It was reported that Toronto might join the New York State League or that a new International League might be formed.

The National League was also looking for two new teams.

The National League’s Providence Grays and Buffalo Bisons had folded after the 1885 season. The NL quickly enlisted Washington to fill one of the spots.

In those days, there wasn’t really the same expansion process, so teams could be formed quite quickly and gain entry to the majors within the matter of a couple of months.

The February 3, 1886 Sporting Life reported that Milwaukee, Indianapolis, Kansas City and Toronto were all being considered for the eighth and final spot. Toronto’s case presented as follows:

“In point of population it surpasses Indianapolis, and in regard to sporting enthusiasm, none of the other cities can approach. It is a mistake to suppose that base ball in Canada at present time amounts to a craze that is liable to die out in the midst of the season. The game has a strong hold there.”

The article also pointed out the club had signed strong players, and Toronto was nicely situated in terms of travel for the predominantly eastern National League.

It was reported that Al Spalding, arguably baseball’s most powerful man, was in strong support of Toronto’s entry. Spalding was one of baseball’s first star pitchers, leading the Boston Red Stockings to four straight pennants in the 1870’s. He later became the owner of the dominant Chicago White Stockings (now the Chicago Cubs) and the founded the Spalding sporting goods empire. He had clout.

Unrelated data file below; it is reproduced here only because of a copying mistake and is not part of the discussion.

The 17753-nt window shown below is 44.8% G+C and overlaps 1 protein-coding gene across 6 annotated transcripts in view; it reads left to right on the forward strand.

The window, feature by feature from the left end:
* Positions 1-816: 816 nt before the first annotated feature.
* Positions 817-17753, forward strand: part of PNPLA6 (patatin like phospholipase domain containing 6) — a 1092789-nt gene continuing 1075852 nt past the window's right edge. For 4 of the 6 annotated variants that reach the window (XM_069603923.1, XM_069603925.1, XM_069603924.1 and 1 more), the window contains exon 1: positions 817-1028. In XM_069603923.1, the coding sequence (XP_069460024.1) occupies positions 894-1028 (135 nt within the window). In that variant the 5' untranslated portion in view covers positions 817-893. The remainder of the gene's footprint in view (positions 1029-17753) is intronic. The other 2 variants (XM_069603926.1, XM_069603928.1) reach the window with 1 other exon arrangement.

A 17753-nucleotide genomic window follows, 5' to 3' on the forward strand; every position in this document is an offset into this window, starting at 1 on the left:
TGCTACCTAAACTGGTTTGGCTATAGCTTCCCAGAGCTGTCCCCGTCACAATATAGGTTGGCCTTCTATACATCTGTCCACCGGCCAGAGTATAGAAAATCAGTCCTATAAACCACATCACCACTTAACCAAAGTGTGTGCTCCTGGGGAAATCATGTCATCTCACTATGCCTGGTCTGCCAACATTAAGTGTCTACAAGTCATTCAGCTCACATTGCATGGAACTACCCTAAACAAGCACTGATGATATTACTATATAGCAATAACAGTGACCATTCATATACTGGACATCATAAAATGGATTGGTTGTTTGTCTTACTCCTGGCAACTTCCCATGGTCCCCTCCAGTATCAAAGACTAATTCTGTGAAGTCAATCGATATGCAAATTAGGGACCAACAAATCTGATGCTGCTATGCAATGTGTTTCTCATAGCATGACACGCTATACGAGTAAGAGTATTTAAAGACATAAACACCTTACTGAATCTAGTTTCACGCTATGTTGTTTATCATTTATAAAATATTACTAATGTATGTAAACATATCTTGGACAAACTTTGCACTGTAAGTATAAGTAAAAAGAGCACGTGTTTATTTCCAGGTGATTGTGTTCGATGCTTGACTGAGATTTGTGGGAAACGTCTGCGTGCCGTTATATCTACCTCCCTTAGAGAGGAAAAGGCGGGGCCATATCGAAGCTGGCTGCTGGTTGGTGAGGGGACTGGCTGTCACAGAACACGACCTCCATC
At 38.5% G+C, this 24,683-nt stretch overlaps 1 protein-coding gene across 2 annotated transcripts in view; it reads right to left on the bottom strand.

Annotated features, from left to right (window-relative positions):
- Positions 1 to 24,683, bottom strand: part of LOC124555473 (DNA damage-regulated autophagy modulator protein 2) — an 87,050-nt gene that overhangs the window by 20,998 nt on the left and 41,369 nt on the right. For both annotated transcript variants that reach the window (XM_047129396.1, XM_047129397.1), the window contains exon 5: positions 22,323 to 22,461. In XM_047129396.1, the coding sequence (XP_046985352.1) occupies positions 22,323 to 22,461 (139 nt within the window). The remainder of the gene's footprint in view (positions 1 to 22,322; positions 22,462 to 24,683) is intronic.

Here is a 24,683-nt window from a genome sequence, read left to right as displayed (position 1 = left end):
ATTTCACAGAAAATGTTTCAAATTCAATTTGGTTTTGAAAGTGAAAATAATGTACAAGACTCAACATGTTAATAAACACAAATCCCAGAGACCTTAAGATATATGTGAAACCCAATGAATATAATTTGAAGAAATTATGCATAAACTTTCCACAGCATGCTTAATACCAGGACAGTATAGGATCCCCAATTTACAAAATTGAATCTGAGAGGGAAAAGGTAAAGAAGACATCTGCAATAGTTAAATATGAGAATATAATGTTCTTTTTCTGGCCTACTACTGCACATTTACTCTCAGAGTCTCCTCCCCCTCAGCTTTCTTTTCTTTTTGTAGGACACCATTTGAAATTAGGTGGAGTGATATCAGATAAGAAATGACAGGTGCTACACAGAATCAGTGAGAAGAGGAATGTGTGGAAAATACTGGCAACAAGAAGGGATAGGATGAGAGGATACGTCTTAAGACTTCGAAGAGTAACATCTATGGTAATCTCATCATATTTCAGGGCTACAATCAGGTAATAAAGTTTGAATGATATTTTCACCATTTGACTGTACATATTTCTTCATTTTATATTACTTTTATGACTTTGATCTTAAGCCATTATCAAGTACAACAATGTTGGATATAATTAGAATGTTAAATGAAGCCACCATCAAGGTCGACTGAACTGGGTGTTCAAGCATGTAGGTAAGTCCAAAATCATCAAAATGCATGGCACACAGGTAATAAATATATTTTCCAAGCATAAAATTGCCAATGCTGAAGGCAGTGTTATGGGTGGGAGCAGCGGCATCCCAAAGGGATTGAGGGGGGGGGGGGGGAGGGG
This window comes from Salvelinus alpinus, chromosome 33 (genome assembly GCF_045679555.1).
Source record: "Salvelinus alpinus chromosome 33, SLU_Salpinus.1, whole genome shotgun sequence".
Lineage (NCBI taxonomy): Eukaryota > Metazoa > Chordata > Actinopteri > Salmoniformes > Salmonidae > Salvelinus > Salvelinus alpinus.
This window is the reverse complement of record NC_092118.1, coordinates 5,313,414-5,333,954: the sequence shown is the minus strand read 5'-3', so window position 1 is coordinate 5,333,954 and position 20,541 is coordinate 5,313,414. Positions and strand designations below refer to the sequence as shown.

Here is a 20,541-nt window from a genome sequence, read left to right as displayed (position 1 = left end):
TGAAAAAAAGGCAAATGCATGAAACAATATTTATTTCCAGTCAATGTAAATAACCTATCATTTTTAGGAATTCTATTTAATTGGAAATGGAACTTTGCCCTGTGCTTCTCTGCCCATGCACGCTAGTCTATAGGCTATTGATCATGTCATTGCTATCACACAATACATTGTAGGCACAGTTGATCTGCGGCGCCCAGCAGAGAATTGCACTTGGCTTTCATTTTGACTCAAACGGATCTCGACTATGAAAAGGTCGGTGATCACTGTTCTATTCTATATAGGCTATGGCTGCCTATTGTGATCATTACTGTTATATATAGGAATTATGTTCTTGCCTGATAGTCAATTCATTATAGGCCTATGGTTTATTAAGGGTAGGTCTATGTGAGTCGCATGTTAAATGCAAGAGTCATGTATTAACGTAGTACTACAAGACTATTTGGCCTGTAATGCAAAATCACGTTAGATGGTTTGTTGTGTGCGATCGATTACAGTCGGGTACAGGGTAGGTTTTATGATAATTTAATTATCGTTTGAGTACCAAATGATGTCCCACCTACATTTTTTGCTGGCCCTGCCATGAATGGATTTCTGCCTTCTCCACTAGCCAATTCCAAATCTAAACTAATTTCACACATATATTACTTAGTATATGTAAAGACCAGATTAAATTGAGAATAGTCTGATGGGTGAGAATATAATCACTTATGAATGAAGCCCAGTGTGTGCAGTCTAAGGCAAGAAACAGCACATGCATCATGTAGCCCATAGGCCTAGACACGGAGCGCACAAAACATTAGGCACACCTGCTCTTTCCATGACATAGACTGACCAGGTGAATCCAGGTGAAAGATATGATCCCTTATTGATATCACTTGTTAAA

It was also reported that Spalding “is enthusiastic on tobogganing. He tried it in Toronto recently, and liked it immensely.”

Spalding circa 1871 pre-discovery of toboganning

It was a more innocent time. Instead of wooing baseball’s most powerful man with cash, coke, and ladies, the prospective Toronto expansion committee took Spalding tobogganing.

Despite these rumblings of Toronto’s strong chance of joining in the National League, it was reported the a couple weeks later that Toronto had declined to apply for admission to the National League. Kansas City would take the final spot for the 1886 season.

It is not totally clear why Toronto didn’t make an application, but an article from the January 25, 1886 Globe and Mail reveals that Lemuel Felcher, the Toronto Baseball Club’s chairman thought entrance to the “National League was premature” and that he preferred to join the International League.

Perhaps they were concerned about the strength of their club? Or perhaps the terms to join weren’t advantageous? Major League Baseball in 1886 wasn’t as financially lucrative as it is today. Joining the major leagues in 2017 is a license to print money. Joining the major leagues in 1886 was a severe risk. As proof, the Kansas City Cowboys, the new expansion team that might have been Toronto’s, folded at the end of the season after going a disastrous 30 and 91.

The shortlived Kansas City Cowboys of 1886

In the end, Toronto joined the newly formed International League and enjoyed great success, drawing strong crowds and even winning the 1887 International League pennant.

Almost Canada’s first Major League team, the 1886 Torontos

Major league baseball in Canada would have to wait until 1969, when the Montreal Expos popped Canada’s major league baseball cherry.

Vive les Expos.